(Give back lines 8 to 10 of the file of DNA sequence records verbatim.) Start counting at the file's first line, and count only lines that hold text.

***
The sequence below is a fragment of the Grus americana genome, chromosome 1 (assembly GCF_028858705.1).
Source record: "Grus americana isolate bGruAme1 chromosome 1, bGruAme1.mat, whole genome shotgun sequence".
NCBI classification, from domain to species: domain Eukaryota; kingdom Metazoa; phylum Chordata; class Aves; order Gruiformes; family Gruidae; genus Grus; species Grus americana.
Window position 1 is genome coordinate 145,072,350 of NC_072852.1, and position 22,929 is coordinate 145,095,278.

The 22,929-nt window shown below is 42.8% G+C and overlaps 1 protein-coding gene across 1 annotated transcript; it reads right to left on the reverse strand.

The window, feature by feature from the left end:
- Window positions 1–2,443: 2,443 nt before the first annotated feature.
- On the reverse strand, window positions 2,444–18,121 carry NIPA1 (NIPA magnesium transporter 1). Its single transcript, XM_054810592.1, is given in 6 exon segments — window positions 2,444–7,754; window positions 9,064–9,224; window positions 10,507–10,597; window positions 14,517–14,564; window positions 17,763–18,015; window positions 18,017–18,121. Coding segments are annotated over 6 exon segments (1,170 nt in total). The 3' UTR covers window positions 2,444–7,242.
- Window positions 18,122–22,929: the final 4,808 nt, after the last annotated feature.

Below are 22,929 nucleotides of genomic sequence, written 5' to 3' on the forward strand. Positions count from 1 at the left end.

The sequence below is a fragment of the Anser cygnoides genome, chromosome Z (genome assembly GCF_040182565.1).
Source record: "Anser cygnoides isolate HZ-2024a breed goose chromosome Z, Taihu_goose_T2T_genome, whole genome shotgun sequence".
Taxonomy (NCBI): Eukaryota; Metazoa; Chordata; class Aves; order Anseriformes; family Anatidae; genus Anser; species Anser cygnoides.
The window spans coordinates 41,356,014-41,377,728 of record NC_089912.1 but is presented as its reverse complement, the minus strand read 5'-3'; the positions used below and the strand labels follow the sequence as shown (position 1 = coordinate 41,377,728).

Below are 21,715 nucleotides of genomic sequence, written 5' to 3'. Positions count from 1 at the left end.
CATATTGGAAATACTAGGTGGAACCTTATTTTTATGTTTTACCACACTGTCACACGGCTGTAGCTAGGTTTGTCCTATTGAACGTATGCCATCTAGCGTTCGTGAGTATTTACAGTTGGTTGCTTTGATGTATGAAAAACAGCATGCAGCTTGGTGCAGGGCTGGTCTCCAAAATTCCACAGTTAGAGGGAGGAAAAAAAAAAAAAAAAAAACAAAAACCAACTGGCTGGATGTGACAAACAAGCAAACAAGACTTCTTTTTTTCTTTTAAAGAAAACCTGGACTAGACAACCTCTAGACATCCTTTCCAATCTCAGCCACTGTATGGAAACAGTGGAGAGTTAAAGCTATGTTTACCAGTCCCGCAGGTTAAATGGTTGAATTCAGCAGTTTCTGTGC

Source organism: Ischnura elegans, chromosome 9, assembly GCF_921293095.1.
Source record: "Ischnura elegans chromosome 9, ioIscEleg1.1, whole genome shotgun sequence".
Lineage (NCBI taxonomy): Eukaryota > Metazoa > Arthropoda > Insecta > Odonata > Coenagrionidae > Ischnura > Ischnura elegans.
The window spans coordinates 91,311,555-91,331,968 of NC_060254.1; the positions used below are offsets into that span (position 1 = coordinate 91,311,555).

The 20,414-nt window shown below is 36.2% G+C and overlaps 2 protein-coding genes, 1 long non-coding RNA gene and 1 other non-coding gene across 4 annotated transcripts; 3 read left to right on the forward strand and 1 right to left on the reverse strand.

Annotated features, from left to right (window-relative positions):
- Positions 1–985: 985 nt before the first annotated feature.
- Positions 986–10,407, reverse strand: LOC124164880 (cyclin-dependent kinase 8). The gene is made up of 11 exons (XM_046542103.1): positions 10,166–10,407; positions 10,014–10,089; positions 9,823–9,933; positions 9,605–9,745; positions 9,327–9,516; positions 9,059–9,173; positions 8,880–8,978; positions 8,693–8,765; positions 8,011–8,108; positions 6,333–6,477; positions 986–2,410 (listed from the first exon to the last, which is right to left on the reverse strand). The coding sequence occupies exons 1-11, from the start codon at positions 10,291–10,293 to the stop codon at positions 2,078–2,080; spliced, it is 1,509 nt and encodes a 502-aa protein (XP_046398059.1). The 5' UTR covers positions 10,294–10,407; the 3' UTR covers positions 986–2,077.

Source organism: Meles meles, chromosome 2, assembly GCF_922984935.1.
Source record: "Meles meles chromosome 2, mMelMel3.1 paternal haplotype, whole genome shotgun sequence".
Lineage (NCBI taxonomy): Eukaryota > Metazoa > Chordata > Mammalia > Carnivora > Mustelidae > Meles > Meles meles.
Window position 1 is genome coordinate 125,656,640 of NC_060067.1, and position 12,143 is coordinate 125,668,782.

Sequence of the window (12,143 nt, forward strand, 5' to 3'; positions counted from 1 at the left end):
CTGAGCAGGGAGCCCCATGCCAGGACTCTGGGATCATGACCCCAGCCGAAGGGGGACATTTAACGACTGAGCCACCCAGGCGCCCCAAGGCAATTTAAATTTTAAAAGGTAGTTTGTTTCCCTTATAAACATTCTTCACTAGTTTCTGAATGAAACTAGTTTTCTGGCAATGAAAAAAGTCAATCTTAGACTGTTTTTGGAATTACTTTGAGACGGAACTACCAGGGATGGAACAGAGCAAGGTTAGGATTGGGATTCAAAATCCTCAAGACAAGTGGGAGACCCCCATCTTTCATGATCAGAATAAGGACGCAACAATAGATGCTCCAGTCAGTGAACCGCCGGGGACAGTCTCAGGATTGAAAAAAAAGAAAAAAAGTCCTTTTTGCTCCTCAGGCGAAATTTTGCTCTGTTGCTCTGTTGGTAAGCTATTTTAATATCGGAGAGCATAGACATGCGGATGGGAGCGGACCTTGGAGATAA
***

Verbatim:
- On the reverse strand, window positions 2,444–18,121 carry NIPA1 (NIPA magnesium transporter 1). Its single transcript, XM_054810592.1, is given in 6 exon segments — window positions 2,444–7,754; window positions 9,064–9,224; window positions 10,507–10,597; window positions 14,517–14,564; window positions 17,763–18,015; window positions 18,017–18,121. Coding segments are annotated over 6 exon segments (1,170 nt in total). The 3' UTR covers window positions 2,444–7,242.
- Window positions 18,122–22,929: the final 4,808 nt, after the last annotated feature.

Below are 22,929 nucleotides of genomic sequence, written 5' to 3' on the forward strand. Positions count from 1 at the left end.